China not only shares its borders with North Korea but also shares a similar communist ideology with the reclusive state and has always extended support towards the Worker’s Party, which has been in power for the last 70 years or so. On the 70th anniversary of the Worker’s Party, a huge military parade was organized, aimed at sending a serious message to Pyongyang’s detractors. Thousands of people gathered to show support towards their inexperienced leader, Kim Jong-Un, a man who took the mantle from his late father, Kim Jong-Il, to ensure that the reclusiveness of the country of his forefathers remains thus.
On the eve of the occasion, Beijing sent the country’s fifth most powerful man, Liu Yunshan (member of the Politburo Standing Committee), to observe the proceedings. Yunshan is now the highest official from Beijing to have visited North Korea during the Kim dynasty, which shows that China intends to clear the air with North Korea and wants to ensure that its leader’s thirst for power and panache for the extravagant is kept in check for the sake of stability in the region.
Time for China to help North Korea
However, Xi Jinping is aware of the fact that Kim Jong-Un is not doing himself any favors by portraying himself as the ultimate bad guy of the international community, which has indeed made him a laughing stock in the cyber-world. Beijing is reportedly keen on improving Kim’s image in the cyber-world by filtering data and censoring criticism on Pyongyang and even asking the web community to not to mock the country’s leader anymore.
Soon after Kim came in to power, relations with Beijing became a roller-coaster ride as about 29 Beijing fishermen were abducted for ransom by North Koreans. However, they were over with this soon, and as proof in Feb 2013, when Kim was about to conduct a third nuclear test, he backed down from this decision on Beijing’s request, thus proving that if any country can put a lid on North Korean aggression, it is China.
North Korea willing to be helped?
On the other hand, North Korea has a strange and bizarre image in the international community as a mysterious state, due to close media and non-participation in international events. Moreover, Pyongyang has never sincerely tried to defend the criticism raised by the media of other nations, and this practice provided carte blanche to others to make stories of their own without any conclusive proof or evidence.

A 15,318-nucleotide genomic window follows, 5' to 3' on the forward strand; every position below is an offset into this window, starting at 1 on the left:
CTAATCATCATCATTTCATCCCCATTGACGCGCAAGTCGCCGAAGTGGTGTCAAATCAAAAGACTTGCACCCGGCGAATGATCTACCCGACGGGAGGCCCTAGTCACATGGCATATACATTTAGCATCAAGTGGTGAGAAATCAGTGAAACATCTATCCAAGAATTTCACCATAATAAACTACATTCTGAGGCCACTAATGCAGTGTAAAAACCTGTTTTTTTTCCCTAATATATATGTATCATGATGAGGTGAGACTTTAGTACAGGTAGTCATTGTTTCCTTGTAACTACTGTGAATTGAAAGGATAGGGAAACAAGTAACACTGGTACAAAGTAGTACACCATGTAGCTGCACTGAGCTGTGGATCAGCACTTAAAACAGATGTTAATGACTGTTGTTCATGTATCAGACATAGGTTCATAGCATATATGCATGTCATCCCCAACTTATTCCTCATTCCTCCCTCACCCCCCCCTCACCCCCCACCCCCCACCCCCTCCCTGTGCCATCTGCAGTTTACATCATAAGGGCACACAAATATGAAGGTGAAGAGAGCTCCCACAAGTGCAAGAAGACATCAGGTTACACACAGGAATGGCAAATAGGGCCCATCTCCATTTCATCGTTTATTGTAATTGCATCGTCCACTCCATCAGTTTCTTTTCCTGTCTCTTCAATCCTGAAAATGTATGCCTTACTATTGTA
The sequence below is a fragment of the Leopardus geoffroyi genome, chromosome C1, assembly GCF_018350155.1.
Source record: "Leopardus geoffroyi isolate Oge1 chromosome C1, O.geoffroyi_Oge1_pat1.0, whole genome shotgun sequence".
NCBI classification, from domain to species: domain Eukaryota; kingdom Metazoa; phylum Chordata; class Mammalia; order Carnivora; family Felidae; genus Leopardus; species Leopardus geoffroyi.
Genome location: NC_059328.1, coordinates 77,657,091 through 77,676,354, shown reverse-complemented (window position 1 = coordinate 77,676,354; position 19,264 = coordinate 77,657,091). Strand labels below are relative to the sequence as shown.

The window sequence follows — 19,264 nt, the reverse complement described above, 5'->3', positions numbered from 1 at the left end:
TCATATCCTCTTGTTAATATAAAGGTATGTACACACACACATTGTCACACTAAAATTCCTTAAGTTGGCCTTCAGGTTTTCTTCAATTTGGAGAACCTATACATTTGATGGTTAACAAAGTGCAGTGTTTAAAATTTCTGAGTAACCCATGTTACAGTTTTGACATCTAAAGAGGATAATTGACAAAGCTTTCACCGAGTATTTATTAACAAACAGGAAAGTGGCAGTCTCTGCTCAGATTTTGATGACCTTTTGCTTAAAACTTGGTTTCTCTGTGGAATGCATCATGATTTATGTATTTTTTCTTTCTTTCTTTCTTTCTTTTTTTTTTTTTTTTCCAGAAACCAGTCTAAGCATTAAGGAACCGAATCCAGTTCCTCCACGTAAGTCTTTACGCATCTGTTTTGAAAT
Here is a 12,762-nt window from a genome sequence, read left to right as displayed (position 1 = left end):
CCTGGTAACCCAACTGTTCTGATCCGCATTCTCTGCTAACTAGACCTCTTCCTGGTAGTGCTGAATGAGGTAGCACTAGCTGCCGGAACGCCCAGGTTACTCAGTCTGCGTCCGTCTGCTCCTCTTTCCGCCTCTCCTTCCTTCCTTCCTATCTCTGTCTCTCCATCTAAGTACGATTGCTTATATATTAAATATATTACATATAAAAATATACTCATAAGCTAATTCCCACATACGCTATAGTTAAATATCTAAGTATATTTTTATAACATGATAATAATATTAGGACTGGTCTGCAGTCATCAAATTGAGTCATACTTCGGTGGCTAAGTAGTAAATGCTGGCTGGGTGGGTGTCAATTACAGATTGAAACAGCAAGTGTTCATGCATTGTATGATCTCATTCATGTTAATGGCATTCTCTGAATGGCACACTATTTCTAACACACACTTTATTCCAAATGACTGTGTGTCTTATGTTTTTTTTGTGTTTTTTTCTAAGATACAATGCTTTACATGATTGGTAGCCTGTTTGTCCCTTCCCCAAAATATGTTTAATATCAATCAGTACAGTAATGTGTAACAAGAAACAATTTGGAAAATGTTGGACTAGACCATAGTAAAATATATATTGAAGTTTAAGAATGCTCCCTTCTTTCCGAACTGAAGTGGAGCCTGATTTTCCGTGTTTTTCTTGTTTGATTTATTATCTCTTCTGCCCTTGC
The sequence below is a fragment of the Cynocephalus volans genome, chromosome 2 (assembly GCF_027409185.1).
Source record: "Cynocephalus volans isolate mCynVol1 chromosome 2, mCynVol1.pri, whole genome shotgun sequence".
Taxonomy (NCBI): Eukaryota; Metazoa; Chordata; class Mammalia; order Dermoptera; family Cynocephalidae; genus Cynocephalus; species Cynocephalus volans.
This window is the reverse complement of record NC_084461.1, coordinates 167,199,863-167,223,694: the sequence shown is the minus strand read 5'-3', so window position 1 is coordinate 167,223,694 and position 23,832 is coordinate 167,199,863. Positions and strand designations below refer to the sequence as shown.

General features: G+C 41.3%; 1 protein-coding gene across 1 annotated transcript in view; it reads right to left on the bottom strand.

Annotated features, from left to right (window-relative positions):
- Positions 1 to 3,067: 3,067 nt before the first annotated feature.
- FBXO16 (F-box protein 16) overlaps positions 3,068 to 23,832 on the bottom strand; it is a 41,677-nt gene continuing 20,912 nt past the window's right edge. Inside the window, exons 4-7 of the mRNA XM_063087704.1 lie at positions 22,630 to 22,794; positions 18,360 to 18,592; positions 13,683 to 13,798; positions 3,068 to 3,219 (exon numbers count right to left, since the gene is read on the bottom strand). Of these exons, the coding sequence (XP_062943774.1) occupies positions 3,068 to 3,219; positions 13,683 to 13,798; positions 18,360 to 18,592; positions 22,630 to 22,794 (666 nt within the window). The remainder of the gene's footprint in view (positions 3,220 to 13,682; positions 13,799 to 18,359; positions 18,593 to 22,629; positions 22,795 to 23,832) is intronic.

Liu’s presence in Pyongyang itself gave huge media coverage to the 70th anniversary of the Worker’s Party and sent a clear message that from then on, Beijing will be taking care of the cyber-world and ensuring that Kim no longer remains a source of ridicule for “netizens.”
This all seems to be a part of an official deal between both governments to assimilate the right image of North Korea in the global community and even help the North Koreans improve their media cell for the betterment of their country’s image. On the other hand, we can take this move as a strategy which will be just a start towards China lending a helping hand to its neighbor in a bid to give it a chance to improve its economic condition.
Similarly, now Kim has taken a step to clear the misconceptions regarding North Korea, and, with the help of such measures, hopes to find a way to lift sanctions. Despite the fact that he has inherited his father’s stubbornness by not showing any flexibility, it appears that Kim is slowly starting to understand that he might struggle to remain in power if he does not show flexibility in his behavior. The Kim dynasty may run low on support eventually, and this could possibly result in a regime change, which is something China is not eyeing at the moment.
And in Liu, Kim has now got himself an ally who knows all about the inner workings of a propaganda apparatus. Indeed, China has a lot to gain if it is able to improve on the tattered image of North Korea in the eyes of the world.
Winds of change powered by China?
All this hard man show from North Korea is likely to be a façade. The leader and his advisors are aware that 70 years of policies that are only focused on keeping intact the Kim Dynasty are now really costing the country on all levels. It is not really a shock for anyone to see North Korea allowing itself to be reached out to by China. Every country needs allies, and in this case, North Korea is really desperate for an ally in spite of the fact that its leaders’ ego might never allow them to state it in an obvious fashion.
Currently Kim is standing where China was 60 years ago and, from there, they carved out their way by maintaining a balance between their ideology and the needs of the global system. Though this process requires time, in the case of China at that time, it was alone with no guidance but for Pyongyang. So now Beijing is there to guide Pyongyang and make this transition easier.
During the celebrations, Kim expressed his wish to host world events in the future, which is a clear sign that the young leader is slowly maturing into his role and is probably accepting the fact that he cannot act as a lone wolf and will eventually need allies to take care of his detractors – both inside and out.